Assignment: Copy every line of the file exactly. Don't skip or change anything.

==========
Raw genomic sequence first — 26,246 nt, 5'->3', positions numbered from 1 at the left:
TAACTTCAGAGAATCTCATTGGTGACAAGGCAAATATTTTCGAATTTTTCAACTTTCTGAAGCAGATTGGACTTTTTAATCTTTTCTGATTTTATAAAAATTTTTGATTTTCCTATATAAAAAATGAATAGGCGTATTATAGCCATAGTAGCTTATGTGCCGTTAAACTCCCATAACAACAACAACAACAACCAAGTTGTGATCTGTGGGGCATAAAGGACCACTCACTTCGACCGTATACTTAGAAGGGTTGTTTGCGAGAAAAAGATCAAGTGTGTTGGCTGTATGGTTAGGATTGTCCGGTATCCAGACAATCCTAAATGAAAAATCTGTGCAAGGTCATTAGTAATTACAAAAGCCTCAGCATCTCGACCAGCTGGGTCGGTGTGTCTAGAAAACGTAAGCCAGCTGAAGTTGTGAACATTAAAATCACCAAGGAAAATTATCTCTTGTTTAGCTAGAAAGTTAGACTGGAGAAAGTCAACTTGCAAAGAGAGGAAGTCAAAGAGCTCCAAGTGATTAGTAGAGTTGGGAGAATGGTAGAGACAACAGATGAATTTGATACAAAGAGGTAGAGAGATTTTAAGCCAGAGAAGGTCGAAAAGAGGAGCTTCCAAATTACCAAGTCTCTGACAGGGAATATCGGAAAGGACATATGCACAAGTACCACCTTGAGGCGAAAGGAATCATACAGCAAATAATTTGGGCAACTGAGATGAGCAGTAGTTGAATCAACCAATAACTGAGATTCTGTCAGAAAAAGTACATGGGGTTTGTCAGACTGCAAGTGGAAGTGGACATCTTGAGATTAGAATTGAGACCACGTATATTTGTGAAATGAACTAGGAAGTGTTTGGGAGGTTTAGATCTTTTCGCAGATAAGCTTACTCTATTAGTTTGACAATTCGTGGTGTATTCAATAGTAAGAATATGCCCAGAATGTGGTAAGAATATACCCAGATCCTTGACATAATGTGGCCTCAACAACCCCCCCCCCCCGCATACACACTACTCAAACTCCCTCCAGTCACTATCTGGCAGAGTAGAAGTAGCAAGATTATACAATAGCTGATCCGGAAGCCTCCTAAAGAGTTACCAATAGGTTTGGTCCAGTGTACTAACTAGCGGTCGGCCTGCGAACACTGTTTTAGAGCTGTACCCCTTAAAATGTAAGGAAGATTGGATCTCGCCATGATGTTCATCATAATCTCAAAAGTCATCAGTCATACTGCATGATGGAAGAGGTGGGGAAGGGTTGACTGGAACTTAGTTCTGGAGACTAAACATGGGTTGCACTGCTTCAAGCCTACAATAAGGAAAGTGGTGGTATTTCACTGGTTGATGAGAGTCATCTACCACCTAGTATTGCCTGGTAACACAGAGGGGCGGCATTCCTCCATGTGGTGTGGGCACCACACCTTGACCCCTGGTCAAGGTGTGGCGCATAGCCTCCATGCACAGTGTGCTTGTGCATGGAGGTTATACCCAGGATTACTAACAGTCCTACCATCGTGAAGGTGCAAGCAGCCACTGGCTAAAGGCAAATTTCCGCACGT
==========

Raw genomic sequence first — 26,246 nt, 5'->3', positions numbered from 1 at the left:
TAACTTCAGAGAATCTCATTGGTGACAAGGCAAATATTTTCGAATTTTTCAACTTTCTGAAGCAGATTGGACTTTTTAATCTTTTCTGATTTTATAAAAATTTTTGATTTTCCTATATAAAAAATGAATAGGCGTATTATAGCCATAGTAGCTTATGTGCCGTTAAACTCCCATAACAACAACAACAACAACCAAGTTGTGATCTGTGGGGCATAAAGGACCACTCACTTCGACCGTATACTTAGAAGGGTTGTTTGCGAGAAAAAGATCAAGTGTGTTGGCTGTATGGTTAGGATTGTCCGGTATCCAGACAATCCTAAATGAAAAATCTGTGCAAGGTCATTAGTAATTACAAAAGCCTCAGCATCTCGACCAGCTGGGTCGGTGTGTCTAGAAAACGTAAGCCAGCTGAAGTTGTGAACATTAAAATCACCAAGGAAAATTATCTCTTGTTTAGCTAGAAAGTTAGACTGGAGAAAGTCAACTTGCAAAGAGAGGAAGTCAAAGAGCTCCAAGTGATTAGTAGAGTTGGGAGAATGGTAGAGACAACAGATGAATTTGATACAAAGAGGTAGAGAGATTTTAAGCCAGAGAAGGTCGAAAAGAGGAGCTTCCAAATTACCAAGTCTCTGACAGGGAATATCGGAAAGGACATATGCACAAGTACCACCTTGAGGCGAAAGGAATCATACAGCAAATAATTTGGGCAACTGAGATGAGCAGTAGTTGAATCAACCAATAACTGAGATTCTGTCAGAAAAAGTACATGGGGTTTGTCAGACTGCAAGTGGAAGTGGACATCTTGAGATTAGAATTGAGACCACGTATATTTGTGAAATGAACTAGGAAGTGTTTGGGAGGTTTAGATCTTTTCGCAGATAAGCTTACTCTATTAGTTTGACAATTCGTGGTGTATTCAATAGTAAGAATATGCCCAGAATGTGGTAAGAATATACCCAGATCCTTGACATAATGTGGCCTCAACAACCCCCCCCCCCCGCATACACACTACTCAAACTCCCTCCAGTCACTATCTGGCAGAGTAGAAGTAGCAAGATTATACAATAGCTGATCCGGAAGCCTCCTAAAGAGTTACCAATAGGTTTGGTCCAGTGTACTAACTAGCGGTCGGCCTGCGAACACTGTTTTAGAGCTGTACCCCTTAAAATGTAAGGAAGATTGGATCTCGCCATGATGTTCATCATAATCTCAAAAGTCATCAGTCATACTGCATGATGGAAGAGGTGGGGAAGGGTTGACTGGAACTTAGTTCTGGAGACTAAACATGGGTTGCACTGCTTCAAGCCTACAATAAGGAAAGTGGTGGTATTTCACTGGTTGATGAGAGTCATCTACCACCTAGTATTGCCTGGTAACACAGAGGGGCGGCATTCCTCCATGTGGTGTGGGCACCACACCTTGACCCCTGGTCAAGGTGTGGCGCATAGCCTCCATGCACAGTGTGCTTGTGCATGGAGGTTATACCCAGGATTACTAACAGTCCTACCATCGTGAAGGTGCAAGCAGCCACTGGCTAAAGGCAAATTTCCGCACGT